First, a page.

[photopress:airlines_crowded.2jpg.jpg,full,alignright]Most analysts when taken to one side will allow that 50% accuracy is considered reasonable. So when Merrill Lynch cut its 2007 operating profit forecast on Asian airline operators by 5% following a 25% surge in jet fuel costs over the last three months it may well be right, or not.
If you average out air travel prices and then average out income growth you find one is going up faster than the other. And it is income growth – or, if you prefer, potential air travelers – ahead of the race.
At the same time operating profits at various Asian airlines grew 70% in the nine months ended September.
It goes on to say that airlines in China, Hong Kong, Korea and Taiwan are at a disadvantage compared with their peers as their fuel surcharges are set by their regulators.
Merrill Lynch analysts Paul Dewberry and YingYing Hou, aid, ‘The level of surcharge in these territories remains well below those airlines based in Southeast Asia and Australia who are generally free to adjust their levels when they wish.’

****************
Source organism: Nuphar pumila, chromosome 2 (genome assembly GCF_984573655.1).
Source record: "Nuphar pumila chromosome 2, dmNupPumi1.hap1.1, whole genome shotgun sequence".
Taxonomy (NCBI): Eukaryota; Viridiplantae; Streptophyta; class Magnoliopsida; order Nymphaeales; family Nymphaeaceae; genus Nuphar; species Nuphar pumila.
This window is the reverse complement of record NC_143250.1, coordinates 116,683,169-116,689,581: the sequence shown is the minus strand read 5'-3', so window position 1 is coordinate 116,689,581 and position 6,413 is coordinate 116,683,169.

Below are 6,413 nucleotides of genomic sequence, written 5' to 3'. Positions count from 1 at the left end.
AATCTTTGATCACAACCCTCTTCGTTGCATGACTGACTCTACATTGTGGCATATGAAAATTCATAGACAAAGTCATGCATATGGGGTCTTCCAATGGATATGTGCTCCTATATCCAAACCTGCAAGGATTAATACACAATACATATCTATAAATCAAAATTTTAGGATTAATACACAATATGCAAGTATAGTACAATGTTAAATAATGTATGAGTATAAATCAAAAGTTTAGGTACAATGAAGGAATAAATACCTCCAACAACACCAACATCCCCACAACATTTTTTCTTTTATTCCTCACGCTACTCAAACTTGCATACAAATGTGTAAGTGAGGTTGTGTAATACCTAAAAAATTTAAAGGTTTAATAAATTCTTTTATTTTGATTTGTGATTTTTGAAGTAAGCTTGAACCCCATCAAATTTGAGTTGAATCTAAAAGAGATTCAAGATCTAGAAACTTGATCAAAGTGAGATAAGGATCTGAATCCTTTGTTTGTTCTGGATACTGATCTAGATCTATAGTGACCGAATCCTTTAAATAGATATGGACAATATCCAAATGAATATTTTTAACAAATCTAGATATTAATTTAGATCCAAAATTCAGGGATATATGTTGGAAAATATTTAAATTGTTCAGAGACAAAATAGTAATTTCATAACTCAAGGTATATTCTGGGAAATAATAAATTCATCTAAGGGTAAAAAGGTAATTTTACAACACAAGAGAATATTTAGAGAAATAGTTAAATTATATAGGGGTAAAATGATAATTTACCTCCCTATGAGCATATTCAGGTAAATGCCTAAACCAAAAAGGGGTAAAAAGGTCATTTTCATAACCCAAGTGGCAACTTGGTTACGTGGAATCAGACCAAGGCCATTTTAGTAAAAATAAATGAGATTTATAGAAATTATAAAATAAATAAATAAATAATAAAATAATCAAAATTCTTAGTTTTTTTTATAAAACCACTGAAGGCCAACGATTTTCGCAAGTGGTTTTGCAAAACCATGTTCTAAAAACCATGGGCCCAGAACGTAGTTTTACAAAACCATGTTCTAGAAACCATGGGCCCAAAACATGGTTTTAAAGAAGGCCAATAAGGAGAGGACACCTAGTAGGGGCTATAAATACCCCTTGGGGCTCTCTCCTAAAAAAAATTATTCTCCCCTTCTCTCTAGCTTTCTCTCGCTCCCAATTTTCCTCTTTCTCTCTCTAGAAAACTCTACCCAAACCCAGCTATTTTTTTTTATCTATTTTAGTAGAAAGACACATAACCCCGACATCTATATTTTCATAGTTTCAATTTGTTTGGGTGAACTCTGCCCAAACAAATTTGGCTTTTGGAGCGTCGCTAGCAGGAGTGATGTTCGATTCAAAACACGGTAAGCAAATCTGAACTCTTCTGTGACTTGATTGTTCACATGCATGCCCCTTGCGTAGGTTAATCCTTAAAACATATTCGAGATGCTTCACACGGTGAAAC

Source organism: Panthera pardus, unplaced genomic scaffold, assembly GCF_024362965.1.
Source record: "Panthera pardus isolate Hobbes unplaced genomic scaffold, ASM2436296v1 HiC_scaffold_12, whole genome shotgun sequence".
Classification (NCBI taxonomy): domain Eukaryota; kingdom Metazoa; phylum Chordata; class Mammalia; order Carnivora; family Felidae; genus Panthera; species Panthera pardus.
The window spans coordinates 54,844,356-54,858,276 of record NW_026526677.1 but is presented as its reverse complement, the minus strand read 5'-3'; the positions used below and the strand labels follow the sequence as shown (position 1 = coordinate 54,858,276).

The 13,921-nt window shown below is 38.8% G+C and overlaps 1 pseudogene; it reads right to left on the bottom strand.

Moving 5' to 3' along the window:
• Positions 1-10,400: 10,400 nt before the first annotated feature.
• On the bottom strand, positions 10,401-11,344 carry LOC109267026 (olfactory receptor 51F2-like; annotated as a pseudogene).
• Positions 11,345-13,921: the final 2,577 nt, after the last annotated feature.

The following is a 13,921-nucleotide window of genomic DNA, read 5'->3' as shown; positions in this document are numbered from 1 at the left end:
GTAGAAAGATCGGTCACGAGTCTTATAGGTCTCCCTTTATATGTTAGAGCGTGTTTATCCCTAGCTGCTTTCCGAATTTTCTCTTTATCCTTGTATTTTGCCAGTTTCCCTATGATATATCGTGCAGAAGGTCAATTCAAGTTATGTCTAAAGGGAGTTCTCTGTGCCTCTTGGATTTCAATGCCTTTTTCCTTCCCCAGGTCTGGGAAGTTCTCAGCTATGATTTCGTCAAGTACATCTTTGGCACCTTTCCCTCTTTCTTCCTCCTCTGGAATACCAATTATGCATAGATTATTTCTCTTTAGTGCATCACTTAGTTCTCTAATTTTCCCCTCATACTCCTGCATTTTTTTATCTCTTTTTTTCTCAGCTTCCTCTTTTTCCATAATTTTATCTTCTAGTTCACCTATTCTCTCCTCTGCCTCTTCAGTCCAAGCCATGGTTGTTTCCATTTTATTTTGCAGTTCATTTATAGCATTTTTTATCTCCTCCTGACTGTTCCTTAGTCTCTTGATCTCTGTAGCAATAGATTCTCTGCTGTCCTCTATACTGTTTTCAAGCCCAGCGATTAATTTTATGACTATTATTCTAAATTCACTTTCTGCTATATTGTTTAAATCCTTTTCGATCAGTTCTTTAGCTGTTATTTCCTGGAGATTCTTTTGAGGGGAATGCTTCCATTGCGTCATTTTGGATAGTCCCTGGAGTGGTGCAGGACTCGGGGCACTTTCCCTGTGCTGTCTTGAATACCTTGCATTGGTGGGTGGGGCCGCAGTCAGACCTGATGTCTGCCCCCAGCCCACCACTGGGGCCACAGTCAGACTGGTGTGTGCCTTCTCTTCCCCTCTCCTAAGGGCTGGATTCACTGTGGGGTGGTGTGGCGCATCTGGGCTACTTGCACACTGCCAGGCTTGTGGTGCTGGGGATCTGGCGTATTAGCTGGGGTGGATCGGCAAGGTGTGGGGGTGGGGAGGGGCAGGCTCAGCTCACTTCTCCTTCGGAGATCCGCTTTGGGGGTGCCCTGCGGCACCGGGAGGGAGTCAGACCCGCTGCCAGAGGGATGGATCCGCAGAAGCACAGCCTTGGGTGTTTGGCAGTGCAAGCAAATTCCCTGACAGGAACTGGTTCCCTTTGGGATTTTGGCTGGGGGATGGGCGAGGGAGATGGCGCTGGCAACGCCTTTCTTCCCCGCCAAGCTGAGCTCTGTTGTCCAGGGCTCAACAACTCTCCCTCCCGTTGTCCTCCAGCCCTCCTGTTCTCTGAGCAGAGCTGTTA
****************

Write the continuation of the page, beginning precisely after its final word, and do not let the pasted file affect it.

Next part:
Mild confusion here. The analysts are saying that, say, Qantas operates at an advantage because it can add the cost on and call it a fuel charge but that similar airlines based in Southeast Asia have to include it in the price which is sort of fixed. In a sense this is true and it does have an effect on the operating profit.
For example the brokerage thinks China Southern Airlines, the nation’s largest carrier by fleet size, will have it operating profit dropped by 11% to RMB1.19 billion. And it has reduced Cathay Pacific Airways’ operating profit forecast by 7%.
However, it has increased its operating profit forecast on other airlines due to better oil price hedging.
Last week China Southern shares announced its third quarter net profit rose 49% to RMB1.88 billion as rapid economic growth on the mainland boosted demand for travel. And we have ahead the Olympic Games and then Shanghai 2010. Suppose, yes, airfares do go up. Will passenger load diminish because of it? Seems dashed doubtful. The splendid illustration shows a line of intending passengers. A small air far rise will not change their minds.
Source: Centre for Pacific Aviation